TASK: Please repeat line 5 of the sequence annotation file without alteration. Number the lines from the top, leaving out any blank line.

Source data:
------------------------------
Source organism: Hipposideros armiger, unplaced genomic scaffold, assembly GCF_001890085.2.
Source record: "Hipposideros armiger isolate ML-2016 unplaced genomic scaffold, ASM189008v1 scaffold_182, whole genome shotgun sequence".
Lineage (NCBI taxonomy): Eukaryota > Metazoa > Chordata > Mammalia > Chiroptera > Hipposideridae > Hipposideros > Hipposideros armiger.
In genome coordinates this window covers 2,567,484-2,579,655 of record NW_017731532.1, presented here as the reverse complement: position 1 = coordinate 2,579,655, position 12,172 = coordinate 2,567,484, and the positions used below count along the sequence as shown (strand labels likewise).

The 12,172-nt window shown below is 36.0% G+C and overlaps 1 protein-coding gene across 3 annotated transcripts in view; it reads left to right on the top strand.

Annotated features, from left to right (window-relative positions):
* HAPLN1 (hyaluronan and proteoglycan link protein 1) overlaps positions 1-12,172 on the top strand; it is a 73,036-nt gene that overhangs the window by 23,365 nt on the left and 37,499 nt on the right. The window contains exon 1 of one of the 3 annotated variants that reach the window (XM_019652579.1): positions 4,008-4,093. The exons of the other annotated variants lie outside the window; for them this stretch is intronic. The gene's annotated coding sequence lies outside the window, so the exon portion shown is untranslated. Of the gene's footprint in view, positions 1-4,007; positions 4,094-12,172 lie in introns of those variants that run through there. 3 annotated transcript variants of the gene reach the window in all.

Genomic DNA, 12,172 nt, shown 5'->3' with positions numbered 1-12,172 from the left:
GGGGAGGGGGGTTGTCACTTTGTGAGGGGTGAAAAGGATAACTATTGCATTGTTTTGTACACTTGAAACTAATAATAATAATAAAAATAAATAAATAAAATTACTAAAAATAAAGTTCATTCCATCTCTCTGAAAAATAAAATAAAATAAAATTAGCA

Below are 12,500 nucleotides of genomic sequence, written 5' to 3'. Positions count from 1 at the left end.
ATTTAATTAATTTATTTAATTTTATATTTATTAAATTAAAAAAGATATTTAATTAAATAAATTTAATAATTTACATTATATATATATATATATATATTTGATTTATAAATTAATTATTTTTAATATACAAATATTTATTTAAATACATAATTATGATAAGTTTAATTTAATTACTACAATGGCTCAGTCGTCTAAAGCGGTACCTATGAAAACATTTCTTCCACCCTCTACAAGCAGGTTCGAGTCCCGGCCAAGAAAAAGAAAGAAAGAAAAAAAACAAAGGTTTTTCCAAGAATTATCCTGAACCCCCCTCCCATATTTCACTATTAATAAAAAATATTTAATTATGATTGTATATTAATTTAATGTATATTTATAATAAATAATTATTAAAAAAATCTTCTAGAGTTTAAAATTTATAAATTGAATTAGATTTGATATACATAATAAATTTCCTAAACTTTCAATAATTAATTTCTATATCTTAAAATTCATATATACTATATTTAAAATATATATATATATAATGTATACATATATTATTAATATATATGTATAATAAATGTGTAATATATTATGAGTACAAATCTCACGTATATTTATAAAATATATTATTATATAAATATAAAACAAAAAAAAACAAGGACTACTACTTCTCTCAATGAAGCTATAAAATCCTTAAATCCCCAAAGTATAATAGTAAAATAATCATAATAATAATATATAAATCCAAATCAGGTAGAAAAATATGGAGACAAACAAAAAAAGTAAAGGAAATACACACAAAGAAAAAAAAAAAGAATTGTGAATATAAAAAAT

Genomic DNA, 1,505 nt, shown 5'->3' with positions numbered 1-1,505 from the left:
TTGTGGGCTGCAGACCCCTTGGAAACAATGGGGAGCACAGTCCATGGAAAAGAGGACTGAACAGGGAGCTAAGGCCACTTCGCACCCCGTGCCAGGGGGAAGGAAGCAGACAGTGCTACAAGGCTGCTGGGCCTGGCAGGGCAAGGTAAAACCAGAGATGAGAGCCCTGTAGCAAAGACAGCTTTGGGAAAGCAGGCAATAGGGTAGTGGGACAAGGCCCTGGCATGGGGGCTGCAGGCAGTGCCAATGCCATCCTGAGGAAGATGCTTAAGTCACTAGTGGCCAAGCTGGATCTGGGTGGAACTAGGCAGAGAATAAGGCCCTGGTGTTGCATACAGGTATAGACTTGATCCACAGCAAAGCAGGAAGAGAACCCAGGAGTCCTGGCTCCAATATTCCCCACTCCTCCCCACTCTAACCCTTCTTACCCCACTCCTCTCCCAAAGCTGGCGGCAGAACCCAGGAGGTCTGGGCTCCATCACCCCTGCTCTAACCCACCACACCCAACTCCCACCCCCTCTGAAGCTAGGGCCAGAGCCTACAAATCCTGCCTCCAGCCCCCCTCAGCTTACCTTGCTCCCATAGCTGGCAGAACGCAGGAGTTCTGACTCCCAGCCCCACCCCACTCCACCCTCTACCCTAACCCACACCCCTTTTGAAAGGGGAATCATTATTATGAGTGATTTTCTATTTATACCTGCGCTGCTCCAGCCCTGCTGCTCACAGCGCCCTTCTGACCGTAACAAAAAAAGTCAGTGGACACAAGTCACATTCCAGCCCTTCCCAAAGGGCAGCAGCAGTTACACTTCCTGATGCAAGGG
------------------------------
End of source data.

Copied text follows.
The 12,172-nt window shown below is 36.0% G+C and overlaps 1 protein-coding gene across 3 annotated transcripts in view; it reads left to right on the top strand.